As indicated by Francisco Javier Cruz Hernández, tactical radio communications and avionics product manager at the Spanish technology company Grupo Oesía, "the Punisher, which can carry 3 kilos of explosives and hit targets up to 50 kilometers behind enemy lines, does not fly alone He is accompanied by the Spectre, which is responsible for reconnoitering the targets before the attack. They are being used since the war began to destroy Russian fuel supplies, ammunition, anti-aircraft weapons and electronic warfare equipment."

The 'Punisher' is a cheap, lightweight and highly effective drone. Its wingspan is two and a half meters and it can fly at a height of 400 meters for two hours. Likewise, it is revealing that the anti-aircraft defenses of the Russian Army against this type of threat would not be as up-to-date as they should be.

It is manufactured by the Ukrainian company UA Dynamics, which, founded after the war in the eastern Donbass region (2014), has opened a donation system on its website to be able to manufacture more 'Punisher' drones, especially through bitcoins. Its designer is the engineer Eugene Bulatsev, who in an interview with 'The Sun' explained that "it can launch three bombs at the same time or hit three different targets and then return to base to be recharged and sent back to the battlefield in a matter of minutes." Versatility, speed and low budget applied to the drone war.

At this point, the Ukrainian forces have also managed to use commercial drones and adapt them for the launch of anti-tank grenades in a 'handmade' way. This is the case of the Aerorozvidka unit of the Ukrainian Army, which is specialized in aerial reconnaissance and warfare with this type of device.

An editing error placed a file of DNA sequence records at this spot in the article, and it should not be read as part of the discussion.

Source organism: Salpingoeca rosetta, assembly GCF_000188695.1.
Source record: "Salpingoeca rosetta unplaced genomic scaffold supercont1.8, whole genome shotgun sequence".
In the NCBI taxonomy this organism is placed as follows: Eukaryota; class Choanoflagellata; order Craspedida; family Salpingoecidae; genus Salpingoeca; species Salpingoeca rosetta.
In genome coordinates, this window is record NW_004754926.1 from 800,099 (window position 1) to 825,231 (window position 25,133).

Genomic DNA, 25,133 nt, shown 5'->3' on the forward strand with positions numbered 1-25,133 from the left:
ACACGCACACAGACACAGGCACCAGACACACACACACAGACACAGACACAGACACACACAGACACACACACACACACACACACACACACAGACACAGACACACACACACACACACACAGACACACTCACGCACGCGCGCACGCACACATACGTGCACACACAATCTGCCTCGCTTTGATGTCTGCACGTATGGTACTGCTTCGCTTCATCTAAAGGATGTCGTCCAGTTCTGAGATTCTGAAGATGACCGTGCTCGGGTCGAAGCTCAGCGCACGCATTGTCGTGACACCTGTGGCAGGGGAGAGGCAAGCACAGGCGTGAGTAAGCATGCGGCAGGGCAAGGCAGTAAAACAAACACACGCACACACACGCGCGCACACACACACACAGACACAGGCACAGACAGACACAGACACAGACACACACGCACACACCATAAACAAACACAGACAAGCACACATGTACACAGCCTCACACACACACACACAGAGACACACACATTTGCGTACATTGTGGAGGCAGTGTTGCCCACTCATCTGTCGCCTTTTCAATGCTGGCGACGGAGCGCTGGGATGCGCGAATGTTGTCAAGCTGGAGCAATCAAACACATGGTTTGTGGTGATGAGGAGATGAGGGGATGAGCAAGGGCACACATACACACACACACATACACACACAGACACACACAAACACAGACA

Thus a video shows the launch of three Soviet-made RKG-3 anti-tank grenades from a commercial drone. This military unit also manufactures the R-18, with eight small rotors. It has a range of 4 kilometers, a flight time of 40 minutes and the ability to drop 5-kilogram bombs that destroy Russian armor. It is one of the drones most used by Ukraine for night combat.

The Chinese commercial drone DJI, specialized in videos or photography, is also modified by the Ukrainian troops, mainly to guide artillery attacks. A circumstance that has motivated the Chinese company to stop selling them in Ukraine and Russia.

Aerorozvidka also uses commercial drones like the Draganfly to transport medicine in war zones. "They can carry up to 16kg of essential medicines and fly for up to an hour in one direction."

Finally, the use of drones in Ukraine has had another external factor, this time 'made in the USA'. It is the Switchblade kamikaze drone from the AeroVironment company, although its use is still on a smaller scale given the complexity of its use.

Switchblades, whose name literally translates to "switching of swords," were originally used in Afghanistan. They can be remotely controlled by an operator and launched at a specific target, hovering until a target is identified and immediately exploding on contact. They can fly for 40 minutes and have a range of 11 kilometers. The Ukrainians can use them against trucks, tanks and even armored military transport.

For its part, the Russian Army uses drones above all for reconnaissance, target location, fire correction in support of artillery and electronic warfare actions.

The arsenal of Russian unmanned aerial systems in Ukraine is headed by the Orlan-10, a 12-kilogram spy drone that has a range of up to 120 km. It makes up the bulk of the Russian fleet. It has also used the Forpost , of longer range and of Israeli origin in its license (Searcher II) although Russian-made, but also used to collect images. By the way, one of the same family is used by the Spanish Army.